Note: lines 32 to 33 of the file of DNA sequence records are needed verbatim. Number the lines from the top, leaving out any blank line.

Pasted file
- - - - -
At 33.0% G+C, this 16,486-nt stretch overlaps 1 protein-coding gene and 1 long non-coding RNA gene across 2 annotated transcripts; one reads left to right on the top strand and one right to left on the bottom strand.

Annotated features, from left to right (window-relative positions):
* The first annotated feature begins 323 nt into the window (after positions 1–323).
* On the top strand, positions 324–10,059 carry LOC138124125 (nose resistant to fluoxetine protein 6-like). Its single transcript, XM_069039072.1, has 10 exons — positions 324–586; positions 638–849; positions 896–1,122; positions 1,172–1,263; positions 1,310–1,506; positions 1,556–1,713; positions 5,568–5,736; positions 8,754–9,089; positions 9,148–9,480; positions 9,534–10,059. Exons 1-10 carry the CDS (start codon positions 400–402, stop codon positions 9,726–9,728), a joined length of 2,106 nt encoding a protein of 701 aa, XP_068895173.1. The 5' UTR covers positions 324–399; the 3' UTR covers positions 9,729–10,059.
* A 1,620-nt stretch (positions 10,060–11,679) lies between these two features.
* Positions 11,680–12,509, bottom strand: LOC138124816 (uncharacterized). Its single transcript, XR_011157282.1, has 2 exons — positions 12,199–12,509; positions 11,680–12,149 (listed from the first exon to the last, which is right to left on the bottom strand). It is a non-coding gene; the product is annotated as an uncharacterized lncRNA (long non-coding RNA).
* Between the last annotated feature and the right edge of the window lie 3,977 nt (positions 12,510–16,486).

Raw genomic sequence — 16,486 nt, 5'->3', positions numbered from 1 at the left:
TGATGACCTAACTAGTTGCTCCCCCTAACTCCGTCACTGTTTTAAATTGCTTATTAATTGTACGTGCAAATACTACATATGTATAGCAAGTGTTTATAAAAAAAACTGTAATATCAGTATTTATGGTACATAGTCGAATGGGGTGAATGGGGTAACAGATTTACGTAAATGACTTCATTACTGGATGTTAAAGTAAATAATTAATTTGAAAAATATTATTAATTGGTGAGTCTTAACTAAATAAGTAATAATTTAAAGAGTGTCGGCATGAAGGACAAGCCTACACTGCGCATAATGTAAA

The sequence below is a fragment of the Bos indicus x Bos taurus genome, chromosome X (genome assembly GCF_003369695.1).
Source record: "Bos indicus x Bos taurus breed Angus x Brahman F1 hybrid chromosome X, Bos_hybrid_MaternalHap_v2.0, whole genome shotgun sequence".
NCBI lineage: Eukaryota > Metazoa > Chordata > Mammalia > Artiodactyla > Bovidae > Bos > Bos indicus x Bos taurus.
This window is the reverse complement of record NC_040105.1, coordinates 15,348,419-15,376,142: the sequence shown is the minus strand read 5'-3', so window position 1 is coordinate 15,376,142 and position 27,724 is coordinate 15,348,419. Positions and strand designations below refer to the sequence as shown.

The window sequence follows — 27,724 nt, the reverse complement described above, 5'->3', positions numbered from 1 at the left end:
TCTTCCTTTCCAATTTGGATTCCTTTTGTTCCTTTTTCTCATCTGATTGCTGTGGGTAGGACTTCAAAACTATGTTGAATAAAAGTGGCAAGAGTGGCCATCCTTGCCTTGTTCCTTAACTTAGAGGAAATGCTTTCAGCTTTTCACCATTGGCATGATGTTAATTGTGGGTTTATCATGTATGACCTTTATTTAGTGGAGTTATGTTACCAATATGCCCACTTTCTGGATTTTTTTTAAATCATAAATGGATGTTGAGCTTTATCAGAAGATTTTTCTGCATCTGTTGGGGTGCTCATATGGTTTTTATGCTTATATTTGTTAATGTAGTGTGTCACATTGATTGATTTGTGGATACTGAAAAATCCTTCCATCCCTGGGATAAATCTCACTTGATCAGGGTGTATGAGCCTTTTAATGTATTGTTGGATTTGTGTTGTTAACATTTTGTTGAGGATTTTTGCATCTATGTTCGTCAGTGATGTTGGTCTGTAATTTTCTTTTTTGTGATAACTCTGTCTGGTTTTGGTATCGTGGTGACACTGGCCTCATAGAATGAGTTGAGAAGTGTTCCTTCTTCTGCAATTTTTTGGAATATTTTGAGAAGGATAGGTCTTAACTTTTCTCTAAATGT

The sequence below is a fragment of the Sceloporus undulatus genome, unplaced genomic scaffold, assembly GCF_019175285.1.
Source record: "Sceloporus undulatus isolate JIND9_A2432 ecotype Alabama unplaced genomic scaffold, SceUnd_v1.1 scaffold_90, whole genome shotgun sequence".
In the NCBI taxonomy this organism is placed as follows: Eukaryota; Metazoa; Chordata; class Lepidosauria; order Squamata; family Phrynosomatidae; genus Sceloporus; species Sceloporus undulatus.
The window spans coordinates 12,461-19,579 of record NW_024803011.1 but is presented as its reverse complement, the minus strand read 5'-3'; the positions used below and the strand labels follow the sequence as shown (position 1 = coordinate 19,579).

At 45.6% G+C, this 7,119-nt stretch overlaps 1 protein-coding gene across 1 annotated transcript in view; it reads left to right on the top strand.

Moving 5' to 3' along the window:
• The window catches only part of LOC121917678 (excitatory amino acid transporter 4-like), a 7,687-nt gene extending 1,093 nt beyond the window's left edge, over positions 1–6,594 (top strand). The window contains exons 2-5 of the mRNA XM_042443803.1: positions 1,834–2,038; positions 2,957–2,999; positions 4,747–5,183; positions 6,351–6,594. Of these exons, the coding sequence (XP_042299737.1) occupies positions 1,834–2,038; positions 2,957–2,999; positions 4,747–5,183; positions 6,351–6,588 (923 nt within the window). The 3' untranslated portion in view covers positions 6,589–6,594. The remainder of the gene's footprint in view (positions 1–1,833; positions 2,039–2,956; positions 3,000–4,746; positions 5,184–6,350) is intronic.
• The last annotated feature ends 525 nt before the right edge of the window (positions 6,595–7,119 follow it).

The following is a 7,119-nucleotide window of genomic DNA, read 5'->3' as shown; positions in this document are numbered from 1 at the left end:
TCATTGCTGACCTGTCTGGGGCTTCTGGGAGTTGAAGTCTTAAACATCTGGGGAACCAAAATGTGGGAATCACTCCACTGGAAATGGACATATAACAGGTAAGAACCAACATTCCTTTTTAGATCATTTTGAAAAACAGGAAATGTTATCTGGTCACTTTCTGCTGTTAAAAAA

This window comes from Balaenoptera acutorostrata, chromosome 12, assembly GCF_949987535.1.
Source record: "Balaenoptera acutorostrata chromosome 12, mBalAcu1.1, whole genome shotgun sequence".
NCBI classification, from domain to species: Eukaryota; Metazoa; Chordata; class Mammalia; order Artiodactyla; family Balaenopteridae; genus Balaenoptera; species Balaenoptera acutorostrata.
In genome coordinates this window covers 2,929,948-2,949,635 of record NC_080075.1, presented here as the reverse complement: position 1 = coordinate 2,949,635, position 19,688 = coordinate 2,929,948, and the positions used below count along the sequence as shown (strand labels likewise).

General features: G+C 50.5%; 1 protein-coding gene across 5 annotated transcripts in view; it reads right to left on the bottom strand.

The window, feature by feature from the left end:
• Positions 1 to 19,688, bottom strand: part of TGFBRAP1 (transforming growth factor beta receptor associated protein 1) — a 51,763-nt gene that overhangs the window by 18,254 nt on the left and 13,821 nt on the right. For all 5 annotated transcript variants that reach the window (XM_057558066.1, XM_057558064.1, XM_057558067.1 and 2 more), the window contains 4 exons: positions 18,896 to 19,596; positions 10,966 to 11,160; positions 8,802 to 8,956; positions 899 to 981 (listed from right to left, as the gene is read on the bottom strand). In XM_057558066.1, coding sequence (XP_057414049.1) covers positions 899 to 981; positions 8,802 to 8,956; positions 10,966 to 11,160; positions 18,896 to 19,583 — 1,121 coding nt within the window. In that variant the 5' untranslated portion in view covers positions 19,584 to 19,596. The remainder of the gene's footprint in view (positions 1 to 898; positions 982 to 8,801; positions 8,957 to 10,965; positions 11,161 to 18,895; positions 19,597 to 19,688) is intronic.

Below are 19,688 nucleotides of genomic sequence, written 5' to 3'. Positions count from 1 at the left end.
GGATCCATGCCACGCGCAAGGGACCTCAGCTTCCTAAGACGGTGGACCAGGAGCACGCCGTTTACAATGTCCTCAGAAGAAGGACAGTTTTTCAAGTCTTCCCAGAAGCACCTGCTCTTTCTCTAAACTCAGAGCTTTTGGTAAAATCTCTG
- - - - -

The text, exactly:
• Positions 1 to 19,688, bottom strand: part of TGFBRAP1 (transforming growth factor beta receptor associated protein 1) — a 51,763-nt gene that overhangs the window by 18,254 nt on the left and 13,821 nt on the right. For all 5 annotated transcript variants that reach the window (XM_057558066.1, XM_057558064.1, XM_057558067.1 and 2 more), the window contains 4 exons: positions 18,896 to 19,596; positions 10,966 to 11,160; positions 8,802 to 8,956; positions 899 to 981 (listed from right to left, as the gene is read on the bottom strand). In XM_057558066.1, coding sequence (XP_057414049.1) covers positions 899 to 981; positions 8,802 to 8,956; positions 10,966 to 11,160; positions 18,896 to 19,583 — 1,121 coding nt within the window. In that variant the 5' untranslated portion in view covers positions 19,584 to 19,596. The remainder of the gene's footprint in view (positions 1 to 898; positions 982 to 8,801; positions 8,957 to 10,965; positions 11,161 to 18,895; positions 19,597 to 19,688) is intronic.

Below are 19,688 nucleotides of genomic sequence, written 5' to 3'. Positions count from 1 at the left end.